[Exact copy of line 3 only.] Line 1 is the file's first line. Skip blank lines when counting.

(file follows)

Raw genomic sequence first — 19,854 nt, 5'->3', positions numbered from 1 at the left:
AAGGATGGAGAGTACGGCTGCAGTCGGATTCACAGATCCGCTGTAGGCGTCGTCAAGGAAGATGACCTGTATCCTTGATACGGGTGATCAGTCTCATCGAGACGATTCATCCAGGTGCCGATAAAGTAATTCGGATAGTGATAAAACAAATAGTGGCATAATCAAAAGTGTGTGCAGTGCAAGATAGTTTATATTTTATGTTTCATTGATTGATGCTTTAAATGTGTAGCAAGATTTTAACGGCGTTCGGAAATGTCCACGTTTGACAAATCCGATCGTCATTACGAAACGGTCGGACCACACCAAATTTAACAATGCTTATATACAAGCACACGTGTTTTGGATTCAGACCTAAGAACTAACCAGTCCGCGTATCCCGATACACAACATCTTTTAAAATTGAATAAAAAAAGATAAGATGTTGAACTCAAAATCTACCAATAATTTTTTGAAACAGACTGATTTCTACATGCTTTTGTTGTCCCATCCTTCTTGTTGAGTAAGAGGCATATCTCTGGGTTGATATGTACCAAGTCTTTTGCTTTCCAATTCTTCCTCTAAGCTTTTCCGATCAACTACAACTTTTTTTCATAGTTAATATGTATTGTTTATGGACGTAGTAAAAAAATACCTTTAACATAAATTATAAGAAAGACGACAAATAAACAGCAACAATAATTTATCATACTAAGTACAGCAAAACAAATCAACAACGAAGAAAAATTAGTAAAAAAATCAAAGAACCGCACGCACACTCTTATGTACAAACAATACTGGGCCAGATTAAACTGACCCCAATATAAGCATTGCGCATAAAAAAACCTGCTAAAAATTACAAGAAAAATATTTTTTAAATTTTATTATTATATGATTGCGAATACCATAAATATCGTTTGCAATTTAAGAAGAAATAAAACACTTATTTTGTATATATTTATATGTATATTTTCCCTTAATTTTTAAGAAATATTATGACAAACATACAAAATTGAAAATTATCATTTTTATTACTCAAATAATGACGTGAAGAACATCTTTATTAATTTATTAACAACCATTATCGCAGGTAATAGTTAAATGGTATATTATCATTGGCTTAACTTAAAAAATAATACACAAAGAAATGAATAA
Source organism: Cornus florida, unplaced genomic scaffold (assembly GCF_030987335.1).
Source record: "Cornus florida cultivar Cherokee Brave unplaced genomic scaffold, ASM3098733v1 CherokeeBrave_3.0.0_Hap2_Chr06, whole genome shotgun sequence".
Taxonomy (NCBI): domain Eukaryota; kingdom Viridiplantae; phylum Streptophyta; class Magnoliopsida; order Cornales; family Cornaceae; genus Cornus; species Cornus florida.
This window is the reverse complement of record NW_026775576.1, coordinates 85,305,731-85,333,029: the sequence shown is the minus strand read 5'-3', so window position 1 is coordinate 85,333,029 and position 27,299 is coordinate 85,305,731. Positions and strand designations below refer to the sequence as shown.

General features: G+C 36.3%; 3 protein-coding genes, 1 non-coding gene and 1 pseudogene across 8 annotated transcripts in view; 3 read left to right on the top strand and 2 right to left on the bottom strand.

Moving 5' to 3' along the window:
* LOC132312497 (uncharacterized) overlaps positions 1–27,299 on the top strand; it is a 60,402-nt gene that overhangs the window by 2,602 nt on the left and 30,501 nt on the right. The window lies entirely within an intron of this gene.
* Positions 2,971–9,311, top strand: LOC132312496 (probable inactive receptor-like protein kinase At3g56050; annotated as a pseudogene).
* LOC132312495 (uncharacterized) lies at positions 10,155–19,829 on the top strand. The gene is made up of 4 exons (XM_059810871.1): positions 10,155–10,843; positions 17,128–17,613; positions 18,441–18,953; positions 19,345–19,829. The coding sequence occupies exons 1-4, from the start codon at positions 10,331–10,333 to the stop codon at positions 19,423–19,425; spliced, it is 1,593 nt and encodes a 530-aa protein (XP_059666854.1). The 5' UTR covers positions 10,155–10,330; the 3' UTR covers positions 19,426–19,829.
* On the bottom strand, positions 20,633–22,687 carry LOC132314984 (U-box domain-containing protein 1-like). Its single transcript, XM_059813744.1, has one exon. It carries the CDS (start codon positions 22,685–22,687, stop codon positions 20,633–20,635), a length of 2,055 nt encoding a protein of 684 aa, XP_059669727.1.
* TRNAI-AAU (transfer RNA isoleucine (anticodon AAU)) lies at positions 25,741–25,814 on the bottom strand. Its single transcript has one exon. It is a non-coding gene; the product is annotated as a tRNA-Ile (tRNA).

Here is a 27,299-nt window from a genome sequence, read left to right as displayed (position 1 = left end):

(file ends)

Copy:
Source organism: Cornus florida, unplaced genomic scaffold (assembly GCF_030987335.1).